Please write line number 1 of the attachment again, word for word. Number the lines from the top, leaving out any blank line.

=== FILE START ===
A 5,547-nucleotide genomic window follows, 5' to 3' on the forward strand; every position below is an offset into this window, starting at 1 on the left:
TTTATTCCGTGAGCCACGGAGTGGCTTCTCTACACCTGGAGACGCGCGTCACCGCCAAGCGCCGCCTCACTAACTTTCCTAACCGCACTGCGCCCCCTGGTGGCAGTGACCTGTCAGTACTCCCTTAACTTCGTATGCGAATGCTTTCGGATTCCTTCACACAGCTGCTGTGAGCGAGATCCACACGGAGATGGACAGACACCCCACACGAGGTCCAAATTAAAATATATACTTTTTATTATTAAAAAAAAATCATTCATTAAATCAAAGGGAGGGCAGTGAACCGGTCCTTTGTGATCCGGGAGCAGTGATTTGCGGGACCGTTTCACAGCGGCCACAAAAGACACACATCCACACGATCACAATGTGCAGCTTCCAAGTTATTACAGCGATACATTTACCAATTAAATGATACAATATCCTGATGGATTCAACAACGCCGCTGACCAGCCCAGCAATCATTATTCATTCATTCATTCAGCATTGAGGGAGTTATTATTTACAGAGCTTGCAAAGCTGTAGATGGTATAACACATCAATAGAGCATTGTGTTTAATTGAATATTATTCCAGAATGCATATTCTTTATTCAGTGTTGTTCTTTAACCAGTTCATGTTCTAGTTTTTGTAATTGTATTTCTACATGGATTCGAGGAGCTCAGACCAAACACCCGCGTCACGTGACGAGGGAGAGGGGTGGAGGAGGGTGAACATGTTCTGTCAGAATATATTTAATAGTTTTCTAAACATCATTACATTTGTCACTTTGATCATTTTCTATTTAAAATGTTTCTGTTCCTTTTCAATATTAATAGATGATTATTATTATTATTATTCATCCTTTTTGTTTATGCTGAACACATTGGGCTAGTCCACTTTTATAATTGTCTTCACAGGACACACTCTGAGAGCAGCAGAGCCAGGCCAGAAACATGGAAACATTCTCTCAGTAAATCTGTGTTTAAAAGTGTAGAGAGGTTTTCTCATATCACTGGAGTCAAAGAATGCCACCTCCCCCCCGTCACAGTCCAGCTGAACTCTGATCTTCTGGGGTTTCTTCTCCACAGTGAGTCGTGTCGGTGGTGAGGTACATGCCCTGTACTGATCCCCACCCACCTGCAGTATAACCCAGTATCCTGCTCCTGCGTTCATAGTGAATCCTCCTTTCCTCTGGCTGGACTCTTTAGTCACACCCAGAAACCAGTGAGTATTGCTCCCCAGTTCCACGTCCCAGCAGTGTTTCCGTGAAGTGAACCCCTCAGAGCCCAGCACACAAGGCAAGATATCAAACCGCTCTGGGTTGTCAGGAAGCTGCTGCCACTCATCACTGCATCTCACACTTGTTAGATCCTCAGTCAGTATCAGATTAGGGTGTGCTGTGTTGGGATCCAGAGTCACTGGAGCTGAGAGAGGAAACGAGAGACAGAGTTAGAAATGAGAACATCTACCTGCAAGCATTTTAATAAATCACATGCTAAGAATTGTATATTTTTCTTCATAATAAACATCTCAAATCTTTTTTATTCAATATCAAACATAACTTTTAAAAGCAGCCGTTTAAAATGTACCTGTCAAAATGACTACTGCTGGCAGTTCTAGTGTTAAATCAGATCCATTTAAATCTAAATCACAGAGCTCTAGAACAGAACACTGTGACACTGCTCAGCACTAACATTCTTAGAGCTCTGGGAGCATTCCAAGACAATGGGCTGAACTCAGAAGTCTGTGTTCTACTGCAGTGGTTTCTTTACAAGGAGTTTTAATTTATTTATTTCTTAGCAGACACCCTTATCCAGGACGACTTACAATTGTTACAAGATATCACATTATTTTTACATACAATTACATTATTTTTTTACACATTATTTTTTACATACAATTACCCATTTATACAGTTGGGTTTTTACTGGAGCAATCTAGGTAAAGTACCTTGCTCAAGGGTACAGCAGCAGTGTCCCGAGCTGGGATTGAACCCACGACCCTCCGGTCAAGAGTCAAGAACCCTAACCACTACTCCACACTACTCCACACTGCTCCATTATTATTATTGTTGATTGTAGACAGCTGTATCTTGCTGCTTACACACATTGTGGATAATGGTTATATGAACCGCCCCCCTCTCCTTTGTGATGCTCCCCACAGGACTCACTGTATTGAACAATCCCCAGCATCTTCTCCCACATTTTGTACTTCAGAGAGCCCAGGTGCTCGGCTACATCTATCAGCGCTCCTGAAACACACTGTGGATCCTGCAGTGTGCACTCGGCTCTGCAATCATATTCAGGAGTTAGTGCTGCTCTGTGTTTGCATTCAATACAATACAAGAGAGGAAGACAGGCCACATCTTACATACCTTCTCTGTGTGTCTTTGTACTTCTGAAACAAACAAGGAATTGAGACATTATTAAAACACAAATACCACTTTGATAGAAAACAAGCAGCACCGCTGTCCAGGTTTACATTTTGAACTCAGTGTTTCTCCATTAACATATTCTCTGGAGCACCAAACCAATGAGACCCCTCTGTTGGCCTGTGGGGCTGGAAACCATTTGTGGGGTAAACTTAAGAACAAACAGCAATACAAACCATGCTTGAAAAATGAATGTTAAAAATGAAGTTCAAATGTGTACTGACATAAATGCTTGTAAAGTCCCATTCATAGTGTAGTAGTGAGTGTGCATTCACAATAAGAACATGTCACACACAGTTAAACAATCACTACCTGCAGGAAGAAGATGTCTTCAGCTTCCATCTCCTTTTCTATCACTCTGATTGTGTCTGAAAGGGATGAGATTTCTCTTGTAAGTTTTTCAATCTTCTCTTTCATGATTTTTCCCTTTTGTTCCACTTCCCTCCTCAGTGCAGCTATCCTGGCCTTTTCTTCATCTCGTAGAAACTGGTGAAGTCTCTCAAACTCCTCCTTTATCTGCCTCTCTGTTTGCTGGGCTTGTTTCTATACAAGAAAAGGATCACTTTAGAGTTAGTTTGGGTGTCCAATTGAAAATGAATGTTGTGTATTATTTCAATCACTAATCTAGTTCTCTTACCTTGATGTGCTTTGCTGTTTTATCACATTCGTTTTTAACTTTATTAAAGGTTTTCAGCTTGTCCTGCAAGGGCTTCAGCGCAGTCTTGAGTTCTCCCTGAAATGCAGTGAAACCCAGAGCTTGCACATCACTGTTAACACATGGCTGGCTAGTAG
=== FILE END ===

A 5,547-nucleotide genomic window follows, 5' to 3' on the forward strand; every position below is an offset into this window, starting at 1 on the left: